CD cover design, photography, artwork, type style… Just add the phrase "How do I get quality ______" and fill in the blank. These questions don't get asked enough. If you've invested hours in the studio on a project that you are really proud of, why would you have the cover just thrown together? We'll cover several basic areas in this post.
- Overall cover design.
- Type styles
OVERALL COVER DESIGN
When considering overall cover design, think in terms of your music or project. Is it dark and moody or bright and upbeat? If the project is on the dark side, like emo (a style of music), having a bright smiley face on the CD might seem contrary to the theme of the project. Likewise, if you have recorded a CD of funeral music, a smiley face would definitely not be appropriate. But by the same token, the CD of funeral music would be a bit morbid if the cover pictured a casket. In this case you might be better served by picturing a restful scene by a peaceful pond or stream, or even a photo of birds flying high in the sky. In general, a heavy metal CD wouldn't be pictured the same as a classical or even bluegrass CD.
The point being is that the overall cover design should present itself as representative of the content or the artist. Put a little thought into the overall design. It would be very wise to contact a professional in this field that can help you with some creative suggestions. Tammy Taylor Woolard of TaylorDesign would be an excellent source for some ideas. Her work is both professional and affordable. She is familiar with CD design and her ideas can take over objectively where your ideas might be limited to some pre-conceived notion that may or may not make good graphic sense.
Everyone with a camera is not a photographer. And, yes, I do understand that some of today's cameras can eliminate blurry photos, red eye, and make Uncle Jake look like Aunt Jane, but there is one critical component that is missing… the trained photographer's eye. Look at it this way, you could have a $50,000 Steinway piano in your home but you might only be able to play Chopsticks. Call a pro like Guy Livesay. You can see some of his photography at his site by clicking on his link. Incidentally, this is not a paid endorsement. This photographer knows his stuff. The difference could be as much as that between a toy piano from Walmart and that $50,000 Steinway piano mentioned earlier.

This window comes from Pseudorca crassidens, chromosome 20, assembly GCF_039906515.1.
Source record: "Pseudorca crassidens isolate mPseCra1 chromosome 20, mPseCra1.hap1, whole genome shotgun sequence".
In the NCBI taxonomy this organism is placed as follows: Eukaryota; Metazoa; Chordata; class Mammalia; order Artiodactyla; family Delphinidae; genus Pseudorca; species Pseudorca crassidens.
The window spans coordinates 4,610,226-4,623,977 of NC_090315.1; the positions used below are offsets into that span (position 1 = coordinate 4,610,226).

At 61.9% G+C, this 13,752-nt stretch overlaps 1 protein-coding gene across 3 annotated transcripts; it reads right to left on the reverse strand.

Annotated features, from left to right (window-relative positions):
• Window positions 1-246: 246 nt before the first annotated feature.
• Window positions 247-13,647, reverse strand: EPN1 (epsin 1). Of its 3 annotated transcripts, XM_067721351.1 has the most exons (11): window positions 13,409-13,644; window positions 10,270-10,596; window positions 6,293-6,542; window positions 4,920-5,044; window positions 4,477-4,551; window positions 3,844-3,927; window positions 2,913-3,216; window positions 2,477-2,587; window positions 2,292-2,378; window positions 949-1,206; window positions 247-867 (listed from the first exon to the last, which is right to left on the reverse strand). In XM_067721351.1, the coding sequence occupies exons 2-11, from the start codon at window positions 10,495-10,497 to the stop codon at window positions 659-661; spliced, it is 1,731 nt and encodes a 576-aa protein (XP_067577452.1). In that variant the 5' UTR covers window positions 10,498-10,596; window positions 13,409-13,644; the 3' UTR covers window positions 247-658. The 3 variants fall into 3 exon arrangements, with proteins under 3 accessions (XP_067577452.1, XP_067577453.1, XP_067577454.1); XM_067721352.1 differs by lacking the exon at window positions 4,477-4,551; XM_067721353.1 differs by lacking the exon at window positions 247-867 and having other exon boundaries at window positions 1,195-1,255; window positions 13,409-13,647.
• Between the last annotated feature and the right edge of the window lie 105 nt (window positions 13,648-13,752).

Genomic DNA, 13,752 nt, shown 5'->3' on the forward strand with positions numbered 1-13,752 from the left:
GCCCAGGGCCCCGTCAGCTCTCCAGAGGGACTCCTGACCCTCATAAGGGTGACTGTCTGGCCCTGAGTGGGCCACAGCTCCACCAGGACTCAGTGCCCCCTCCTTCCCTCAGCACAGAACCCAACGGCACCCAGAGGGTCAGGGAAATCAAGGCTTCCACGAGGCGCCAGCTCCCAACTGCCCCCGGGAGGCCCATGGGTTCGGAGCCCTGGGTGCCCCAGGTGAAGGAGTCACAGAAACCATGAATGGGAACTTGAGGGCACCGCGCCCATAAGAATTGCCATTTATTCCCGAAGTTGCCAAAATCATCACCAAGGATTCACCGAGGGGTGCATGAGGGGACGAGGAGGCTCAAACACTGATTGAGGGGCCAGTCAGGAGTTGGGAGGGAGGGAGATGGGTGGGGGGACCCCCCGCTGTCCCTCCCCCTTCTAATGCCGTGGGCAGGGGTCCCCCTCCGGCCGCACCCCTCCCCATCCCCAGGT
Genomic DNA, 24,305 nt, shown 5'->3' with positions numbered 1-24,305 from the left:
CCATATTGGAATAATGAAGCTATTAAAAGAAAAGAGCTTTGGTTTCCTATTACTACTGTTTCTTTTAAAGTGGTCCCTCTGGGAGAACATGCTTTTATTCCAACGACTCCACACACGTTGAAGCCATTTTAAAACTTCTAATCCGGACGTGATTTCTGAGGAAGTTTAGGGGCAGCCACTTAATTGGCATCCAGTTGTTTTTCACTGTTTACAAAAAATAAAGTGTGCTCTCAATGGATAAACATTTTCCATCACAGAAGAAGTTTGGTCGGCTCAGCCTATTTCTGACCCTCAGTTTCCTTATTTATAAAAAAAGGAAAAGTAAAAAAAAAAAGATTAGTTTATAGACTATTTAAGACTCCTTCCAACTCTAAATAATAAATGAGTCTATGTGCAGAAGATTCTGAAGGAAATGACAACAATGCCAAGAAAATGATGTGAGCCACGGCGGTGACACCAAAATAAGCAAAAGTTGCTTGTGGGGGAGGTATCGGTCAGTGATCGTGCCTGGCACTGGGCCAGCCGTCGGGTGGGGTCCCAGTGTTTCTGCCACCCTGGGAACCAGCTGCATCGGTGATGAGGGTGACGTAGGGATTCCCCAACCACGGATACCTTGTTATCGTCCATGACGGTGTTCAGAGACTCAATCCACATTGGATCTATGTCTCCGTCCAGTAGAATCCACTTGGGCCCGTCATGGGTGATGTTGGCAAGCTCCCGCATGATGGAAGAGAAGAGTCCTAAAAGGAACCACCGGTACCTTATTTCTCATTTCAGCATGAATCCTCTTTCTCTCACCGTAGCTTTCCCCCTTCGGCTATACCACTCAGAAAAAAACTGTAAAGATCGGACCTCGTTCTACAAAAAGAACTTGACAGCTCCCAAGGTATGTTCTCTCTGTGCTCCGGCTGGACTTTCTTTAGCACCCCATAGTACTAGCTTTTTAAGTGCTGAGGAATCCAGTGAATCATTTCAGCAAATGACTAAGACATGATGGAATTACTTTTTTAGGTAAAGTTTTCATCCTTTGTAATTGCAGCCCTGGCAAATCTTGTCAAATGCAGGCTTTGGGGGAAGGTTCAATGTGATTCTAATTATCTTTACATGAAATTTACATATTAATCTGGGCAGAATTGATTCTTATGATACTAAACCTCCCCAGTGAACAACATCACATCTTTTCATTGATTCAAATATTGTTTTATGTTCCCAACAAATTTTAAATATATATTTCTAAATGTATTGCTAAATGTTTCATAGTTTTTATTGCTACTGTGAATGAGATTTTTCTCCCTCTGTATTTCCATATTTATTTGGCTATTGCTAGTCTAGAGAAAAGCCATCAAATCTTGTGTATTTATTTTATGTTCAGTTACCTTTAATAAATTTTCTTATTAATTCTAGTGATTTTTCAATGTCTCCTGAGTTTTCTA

This is closely related to overall design, but get in more detail. Overall Design is the creative concept of the cover and inside packaging. The artwork is how you will define that concept and make it appealing to the general masses or your target audience.
Make it too radical, you may miss the point of your project, make it too bland or understated and you could be missing sales due to lack of pizzazz. Take time to look at the CD's that are on the market today. Don't be afraid to grab an idea from here and there and combine them into your own package. Everything we create is a direct result of all of our experiences, good and bad, visual, aural, physical or whatever. Put your ideas down on paper and then see a graphic artist such as Tammy Taylor (mentioned above). Then you can watch your ideas turn into reality.
If I were switch TYPE styles too often it could get DIFFIcult to READ. The accepted rule of thumb is use no more than three type styles. Also, do not use a script type for small type that provides details about the selections on the CD. DJ's want to be able to read them at a glance. Make it readable.
Any comments are always welcome.